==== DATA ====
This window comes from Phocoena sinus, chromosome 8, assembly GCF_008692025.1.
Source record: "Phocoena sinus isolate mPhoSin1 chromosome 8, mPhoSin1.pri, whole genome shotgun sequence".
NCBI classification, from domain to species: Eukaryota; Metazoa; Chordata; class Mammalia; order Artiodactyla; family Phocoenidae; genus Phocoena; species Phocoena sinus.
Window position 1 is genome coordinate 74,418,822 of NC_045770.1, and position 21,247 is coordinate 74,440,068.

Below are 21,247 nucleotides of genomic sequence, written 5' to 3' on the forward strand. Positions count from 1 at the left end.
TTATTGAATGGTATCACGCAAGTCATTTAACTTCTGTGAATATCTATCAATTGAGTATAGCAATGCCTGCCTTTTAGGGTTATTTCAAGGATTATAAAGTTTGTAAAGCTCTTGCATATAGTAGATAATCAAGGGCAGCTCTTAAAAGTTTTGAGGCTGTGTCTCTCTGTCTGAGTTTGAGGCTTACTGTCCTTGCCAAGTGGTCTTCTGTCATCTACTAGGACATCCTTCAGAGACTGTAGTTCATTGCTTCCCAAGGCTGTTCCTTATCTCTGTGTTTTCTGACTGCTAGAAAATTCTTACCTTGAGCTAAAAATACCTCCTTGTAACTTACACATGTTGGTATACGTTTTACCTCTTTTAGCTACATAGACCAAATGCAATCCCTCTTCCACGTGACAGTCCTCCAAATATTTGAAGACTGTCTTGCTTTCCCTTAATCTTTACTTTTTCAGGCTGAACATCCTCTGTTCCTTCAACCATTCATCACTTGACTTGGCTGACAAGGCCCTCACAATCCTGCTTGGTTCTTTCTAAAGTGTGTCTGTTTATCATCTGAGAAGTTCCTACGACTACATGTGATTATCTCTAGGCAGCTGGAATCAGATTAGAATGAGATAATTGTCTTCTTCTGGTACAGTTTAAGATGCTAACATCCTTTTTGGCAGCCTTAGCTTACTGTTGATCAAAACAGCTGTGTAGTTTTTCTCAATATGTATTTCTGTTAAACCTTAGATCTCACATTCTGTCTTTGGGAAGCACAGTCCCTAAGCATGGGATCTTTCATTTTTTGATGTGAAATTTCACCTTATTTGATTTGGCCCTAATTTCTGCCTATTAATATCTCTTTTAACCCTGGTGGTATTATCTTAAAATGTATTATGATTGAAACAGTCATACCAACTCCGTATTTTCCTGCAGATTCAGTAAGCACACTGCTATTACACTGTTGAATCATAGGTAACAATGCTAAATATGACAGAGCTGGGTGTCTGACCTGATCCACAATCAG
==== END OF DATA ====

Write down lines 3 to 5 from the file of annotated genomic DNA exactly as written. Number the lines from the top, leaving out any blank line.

NCBI classification, from domain to species: Eukaryota; Metazoa; Chordata; class Mammalia; order Artiodactyla; family Phocoenidae; genus Phocoena; species Phocoena sinus.
Window position 1 is genome coordinate 74,418,822 of NC_045770.1, and position 21,247 is coordinate 74,440,068.

Below are 21,247 nucleotides of genomic sequence, written 5' to 3' on the forward strand. Positions count from 1 at the left end.